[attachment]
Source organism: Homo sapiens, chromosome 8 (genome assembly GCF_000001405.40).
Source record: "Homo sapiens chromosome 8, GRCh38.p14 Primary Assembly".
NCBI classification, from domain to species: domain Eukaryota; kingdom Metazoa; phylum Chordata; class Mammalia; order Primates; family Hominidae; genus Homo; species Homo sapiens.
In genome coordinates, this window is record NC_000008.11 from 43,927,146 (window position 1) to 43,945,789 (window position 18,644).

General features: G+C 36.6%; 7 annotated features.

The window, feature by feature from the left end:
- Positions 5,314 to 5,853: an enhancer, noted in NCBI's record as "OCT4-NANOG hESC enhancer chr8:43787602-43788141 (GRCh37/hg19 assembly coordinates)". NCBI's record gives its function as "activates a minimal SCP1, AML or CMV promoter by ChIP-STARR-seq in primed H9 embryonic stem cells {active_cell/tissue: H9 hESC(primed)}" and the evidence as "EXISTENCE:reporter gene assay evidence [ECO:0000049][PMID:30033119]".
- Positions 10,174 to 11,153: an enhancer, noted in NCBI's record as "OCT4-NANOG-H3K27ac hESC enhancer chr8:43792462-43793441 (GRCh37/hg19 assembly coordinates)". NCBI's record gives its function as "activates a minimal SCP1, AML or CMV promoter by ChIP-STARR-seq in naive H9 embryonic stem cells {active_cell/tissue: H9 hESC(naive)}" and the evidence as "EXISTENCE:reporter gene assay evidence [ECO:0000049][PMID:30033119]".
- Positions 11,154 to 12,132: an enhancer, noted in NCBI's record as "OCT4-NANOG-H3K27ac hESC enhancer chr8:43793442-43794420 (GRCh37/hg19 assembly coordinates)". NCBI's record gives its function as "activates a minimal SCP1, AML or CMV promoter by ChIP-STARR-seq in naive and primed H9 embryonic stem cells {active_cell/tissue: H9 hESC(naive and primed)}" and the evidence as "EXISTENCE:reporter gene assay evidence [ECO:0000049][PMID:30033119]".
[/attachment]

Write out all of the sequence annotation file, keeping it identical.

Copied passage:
Source organism: Homo sapiens, chromosome 8 (genome assembly GCF_000001405.40).
Source record: "Homo sapiens chromosome 8, GRCh38.p14 Primary Assembly".
NCBI classification, from domain to species: domain Eukaryota; kingdom Metazoa; phylum Chordata; class Mammalia; order Primates; family Hominidae; genus Homo; species Homo sapiens.
In genome coordinates, this window is record NC_000008.11 from 43,927,146 (window position 1) to 43,945,789 (window position 18,644).

General features: G+C 36.6%; 7 annotated features.

The window, feature by feature from the left end:
- Positions 5,314 to 5,853: an enhancer, noted in NCBI's record as "OCT4-NANOG hESC enhancer chr8:43787602-43788141 (GRCh37/hg19 assembly coordinates)". NCBI's record gives its function as "activates a minimal SCP1, AML or CMV promoter by ChIP-STARR-seq in primed H9 embryonic stem cells {active_cell/tissue: H9 hESC(primed)}" and the evidence as "EXISTENCE:reporter gene assay evidence [ECO:0000049][PMID:30033119]".
- Positions 10,174 to 11,153: an enhancer, noted in NCBI's record as "OCT4-NANOG-H3K27ac hESC enhancer chr8:43792462-43793441 (GRCh37/hg19 assembly coordinates)". NCBI's record gives its function as "activates a minimal SCP1, AML or CMV promoter by ChIP-STARR-seq in naive H9 embryonic stem cells {active_cell/tissue: H9 hESC(naive)}" and the evidence as "EXISTENCE:reporter gene assay evidence [ECO:0000049][PMID:30033119]".
- Positions 11,154 to 12,132: an enhancer, noted in NCBI's record as "OCT4-NANOG-H3K27ac hESC enhancer chr8:43793442-43794420 (GRCh37/hg19 assembly coordinates)". NCBI's record gives its function as "activates a minimal SCP1, AML or CMV promoter by ChIP-STARR-seq in naive and primed H9 embryonic stem cells {active_cell/tissue: H9 hESC(naive and primed)}" and the evidence as "EXISTENCE:reporter gene assay evidence [ECO:0000049][PMID:30033119]".